The obligation to record the time worked during each working day is inevitably a source of concern for the companies now starting this practice, because there is a risk that its improper use could produce a “distorted image” of the time worked by their employees. All companies have a natural fear (especially in the case
The obligation to record the time worked during each working day is inevitably a source of concern for the companies now starting this practice, because there is a risk that its improper use could produce a “distorted image” of the time worked by their employees. All companies have a natural fear (especially in the case of jobs measured solely by results) that once in the hands of the worker, the timesheet can be used to artificially prolong the working day or include periods that should not be included in the calculation of time worked. Companies’ responses to such risks appear to be quite uniform: (i) to eliminate recording of any periods that should not be counted because they are not considered effective work time, and (ii) to make the possibility of working overtime subject to a requirement to first obtain authorization from a direct supervisor.
In judgment 144/2019 by the Labor Division of Spain’s Central Criminal and Administrative Court, of December 10, the court examined the legality of both of those measures and, in that case, ruled that both were valid. The dispute addressed in that case reminds us that when a company makes decisions on how to begin recording the working day, it is not starting from zero. Instead, the company already has a certain way to treat that time worked, which could be affected by the system being implemented for daily recording of the working day. In other words, this is not the first time we have seen opposition based on the idea that existing practices produced more beneficial conditions. In the mentioned case, the union that filed the claim had not proved that the disputed time periods had previously been treated as part of the working day—specifically time spent by salespersons returning home from their last sales call, as well as break time such as coffee breaks, smoke breaks and breakfast breaks—and that more beneficial conditions had, therefore, previously existed.
In particular, regarding the fact that the company did not require recovery of the time spent on cigarette and coffee breaks, the court considered this to merely represent a form of business tolerance. Therefore, it refused to label such practices as a more beneficial condition, or in other words, the company’s conscious intention to benefit the workers in cases where the working day was not previously monitored, i.e., where the company was unaware of the exact magnitude or impact of such breaks. Instead, the company was seen as operating under a policy of trust, where each employee was responsible for working the full amount of time committed each day.
The result of that criterion is that workers that used to take such breaks without being required to remain at work longer to compensate for them will now be required to do so.
Here we can see that compliance with the legal obligation to record the working day has created a problem where none existed before, by requiring a change for companies and workers from a situation characterized by a certain freedom of self-organization, more in line with modern concepts of flexibility in the workplace and talent attraction (and that nobody was opposing), to a state of control that disrupts the organizational “privacy” of the employees, by forcing them to record their time worked, particularly the breaks they have taken.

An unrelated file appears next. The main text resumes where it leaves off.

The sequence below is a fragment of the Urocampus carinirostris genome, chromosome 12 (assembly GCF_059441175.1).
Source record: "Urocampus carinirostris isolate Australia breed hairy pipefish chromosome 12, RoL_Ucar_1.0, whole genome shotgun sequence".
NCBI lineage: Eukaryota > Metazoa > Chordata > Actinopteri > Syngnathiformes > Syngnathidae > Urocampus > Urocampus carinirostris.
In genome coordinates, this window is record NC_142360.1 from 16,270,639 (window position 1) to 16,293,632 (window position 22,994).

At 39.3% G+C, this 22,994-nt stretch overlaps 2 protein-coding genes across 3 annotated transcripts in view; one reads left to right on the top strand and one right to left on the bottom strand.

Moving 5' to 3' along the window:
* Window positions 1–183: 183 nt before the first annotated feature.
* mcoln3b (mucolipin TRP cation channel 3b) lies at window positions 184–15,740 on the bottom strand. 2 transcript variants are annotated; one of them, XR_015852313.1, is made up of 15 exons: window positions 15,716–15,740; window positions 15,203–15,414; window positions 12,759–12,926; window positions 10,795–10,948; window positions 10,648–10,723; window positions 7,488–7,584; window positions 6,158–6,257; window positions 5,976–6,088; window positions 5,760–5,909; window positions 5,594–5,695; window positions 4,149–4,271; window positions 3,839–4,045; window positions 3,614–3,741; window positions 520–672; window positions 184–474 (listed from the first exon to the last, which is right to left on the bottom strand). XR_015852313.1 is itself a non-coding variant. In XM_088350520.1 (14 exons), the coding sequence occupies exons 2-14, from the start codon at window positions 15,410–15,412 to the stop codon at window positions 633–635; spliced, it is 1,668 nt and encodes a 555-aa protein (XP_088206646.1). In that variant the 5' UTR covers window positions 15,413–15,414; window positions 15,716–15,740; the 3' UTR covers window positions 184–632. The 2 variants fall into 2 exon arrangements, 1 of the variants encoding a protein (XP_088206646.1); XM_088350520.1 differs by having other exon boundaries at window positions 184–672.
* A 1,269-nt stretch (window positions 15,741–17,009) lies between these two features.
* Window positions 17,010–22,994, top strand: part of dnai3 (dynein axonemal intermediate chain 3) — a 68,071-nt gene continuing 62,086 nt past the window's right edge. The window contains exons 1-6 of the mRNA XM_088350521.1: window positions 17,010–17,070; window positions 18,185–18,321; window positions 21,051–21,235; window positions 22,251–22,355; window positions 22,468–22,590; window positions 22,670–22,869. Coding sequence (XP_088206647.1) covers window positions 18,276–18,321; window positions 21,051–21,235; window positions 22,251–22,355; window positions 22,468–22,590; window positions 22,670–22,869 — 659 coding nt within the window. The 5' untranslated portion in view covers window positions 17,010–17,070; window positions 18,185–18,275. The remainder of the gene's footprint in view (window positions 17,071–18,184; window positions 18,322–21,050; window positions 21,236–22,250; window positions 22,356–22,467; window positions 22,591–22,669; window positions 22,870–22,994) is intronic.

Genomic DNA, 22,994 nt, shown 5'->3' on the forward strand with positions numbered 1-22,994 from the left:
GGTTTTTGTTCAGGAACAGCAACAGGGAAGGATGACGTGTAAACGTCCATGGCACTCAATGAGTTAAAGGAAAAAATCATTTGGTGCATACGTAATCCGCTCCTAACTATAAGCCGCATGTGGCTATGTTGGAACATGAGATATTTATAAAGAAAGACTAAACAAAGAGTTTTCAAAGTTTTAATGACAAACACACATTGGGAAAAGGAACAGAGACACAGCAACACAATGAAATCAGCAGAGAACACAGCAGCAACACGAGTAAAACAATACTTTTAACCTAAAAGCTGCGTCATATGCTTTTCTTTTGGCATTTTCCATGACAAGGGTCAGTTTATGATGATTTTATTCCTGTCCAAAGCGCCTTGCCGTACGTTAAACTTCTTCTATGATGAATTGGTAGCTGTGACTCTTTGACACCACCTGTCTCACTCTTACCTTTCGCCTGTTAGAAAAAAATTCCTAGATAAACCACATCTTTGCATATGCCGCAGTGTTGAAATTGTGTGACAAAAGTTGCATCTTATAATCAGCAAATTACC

The union also challenged the requirement that working overtime must be subject to authorization from a direct supervisor. Instead, it claimed that for overtime to be considered valid, it should be sufficient for work to be effectively and materially performed during hours beyond the ordinary working day, or on additional days.
The court also rejected that argument stating that, in the absence of an agreement stating that overtime is mandatory, (i) it is performed only because both parties have given their consent (a requirement that would not be met if only the employee decides); (ii) leaving performance of overtime to the judgment of the workers would be contrary to section 1.256 of the Spanish Civil Code; and (iii) it could also represent a violation of the health and safety obligations that a company has assumed with its employees in relation to the amount of time worked.
Therefore, the court confirmed the validity of the rule imposed by the company requiring authorization before its employees can work overtime (which could also serve to discourage cases of artificial extension of the working day), although the judgment did not establish how overtime performed without such authorization should be treated, especially when it is the workload imposed by the company that has caused an employee to extend his or her working day: Does extra time worked for that reason have the same nature as overtime? Can a company penalize employees that have extended their working day without permission, when they had to do so to do their job properly?
In the end, judgments such as the one discussed here show that the mandatory recording of the working day limits a company’s freedom to decide which productivity methods to apply to the jobs it creates. There are some positions where monitoring the time during which an employee is present/connected is the same as monitoring the time worked, but this is not the case for many other activities, where results are given priority and the worker is granted significant margins of flexibility and benefits in terms of having a work-life balance.
However, the controversy does not end here, because the union that filed the initial claim has just announced that it has filed an appeal against the judgment with Spain’s Supreme Court.